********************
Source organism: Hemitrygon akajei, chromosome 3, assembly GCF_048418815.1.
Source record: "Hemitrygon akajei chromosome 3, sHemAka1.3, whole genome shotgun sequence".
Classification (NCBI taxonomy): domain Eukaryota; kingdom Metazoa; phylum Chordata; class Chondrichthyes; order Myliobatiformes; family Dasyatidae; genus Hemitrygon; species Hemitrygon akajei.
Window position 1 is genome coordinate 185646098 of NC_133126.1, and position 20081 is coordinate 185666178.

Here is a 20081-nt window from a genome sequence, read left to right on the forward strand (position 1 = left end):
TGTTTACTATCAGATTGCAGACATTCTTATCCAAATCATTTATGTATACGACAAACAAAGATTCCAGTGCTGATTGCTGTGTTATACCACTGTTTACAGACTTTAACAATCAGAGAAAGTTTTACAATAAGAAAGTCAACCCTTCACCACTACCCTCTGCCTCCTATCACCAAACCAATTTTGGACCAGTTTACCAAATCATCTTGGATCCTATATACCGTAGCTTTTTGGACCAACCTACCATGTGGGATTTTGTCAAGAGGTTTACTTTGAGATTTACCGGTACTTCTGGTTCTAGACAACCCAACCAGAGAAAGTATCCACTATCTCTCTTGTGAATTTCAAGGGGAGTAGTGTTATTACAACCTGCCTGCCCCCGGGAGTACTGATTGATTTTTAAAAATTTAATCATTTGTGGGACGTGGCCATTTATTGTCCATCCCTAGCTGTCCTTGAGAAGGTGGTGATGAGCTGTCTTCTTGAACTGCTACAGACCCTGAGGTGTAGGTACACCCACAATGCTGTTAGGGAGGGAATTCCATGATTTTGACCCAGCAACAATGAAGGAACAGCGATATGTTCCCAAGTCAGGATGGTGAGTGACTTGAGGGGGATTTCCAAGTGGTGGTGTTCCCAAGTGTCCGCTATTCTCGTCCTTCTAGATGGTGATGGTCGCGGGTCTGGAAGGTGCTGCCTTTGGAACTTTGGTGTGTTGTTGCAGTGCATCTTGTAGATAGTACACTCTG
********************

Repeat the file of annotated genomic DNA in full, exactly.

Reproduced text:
Source organism: Hemitrygon akajei, chromosome 3, assembly GCF_048418815.1.
Source record: "Hemitrygon akajei chromosome 3, sHemAka1.3, whole genome shotgun sequence".
Classification (NCBI taxonomy): domain Eukaryota; kingdom Metazoa; phylum Chordata; class Chondrichthyes; order Myliobatiformes; family Dasyatidae; genus Hemitrygon; species Hemitrygon akajei.
Window position 1 is genome coordinate 185646098 of NC_133126.1, and position 20081 is coordinate 185666178.

Here is a 20081-nt window from a genome sequence, read left to right on the forward strand (position 1 = left end):
TGTTTACTATCAGATTGCAGACATTCTTATCCAAATCATTTATGTATACGACAAACAAAGATTCCAGTGCTGATTGCTGTGTTATACCACTGTTTACAGACTTTAACAATCAGAGAAAGTTTTACAATAAGAAAGTCAACCCTTCACCACTACCCTCTGCCTCCTATCACCAAACCAATTTTGGACCAGTTTACCAAATCATCTTGGATCCTATATACCGTAGCTTTTTGGACCAACCTACCATGTGGGATTTTGTCAAGAGGTTTACTTTGAGATTTACCGGTACTTCTGGTTCTAGACAACCCAACCAGAGAAAGTATCCACTATCTCTCTTGTGAATTTCAAGGGGAGTAGTGTTATTACAACCTGCCTGCCCCCGGGAGTACTGATTGATTTTTAAAAATTTAATCATTTGTGGGACGTGGCCATTTATTGTCCATCCCTAGCTGTCCTTGAGAAGGTGGTGATGAGCTGTCTTCTTGAACTGCTACAGACCCTGAGGTGTAGGTACACCCACAATGCTGTTAGGGAGGGAATTCCATGATTTTGACCCAGCAACAATGAAGGAACAGCGATATGTTCCCAAGTCAGGATGGTGAGTGACTTGAGGGGGATTTCCAAGTGGTGGTGTTCCCAAGTGTCCGCTATTCTCGTCCTTCTAGATGGTGATGGTCGCGGGTCTGGAAGGTGCTGCCTTTGGAACTTTGGTGTGTTGTTGCAGTGCATCTTGTAGATAGTACACTCTG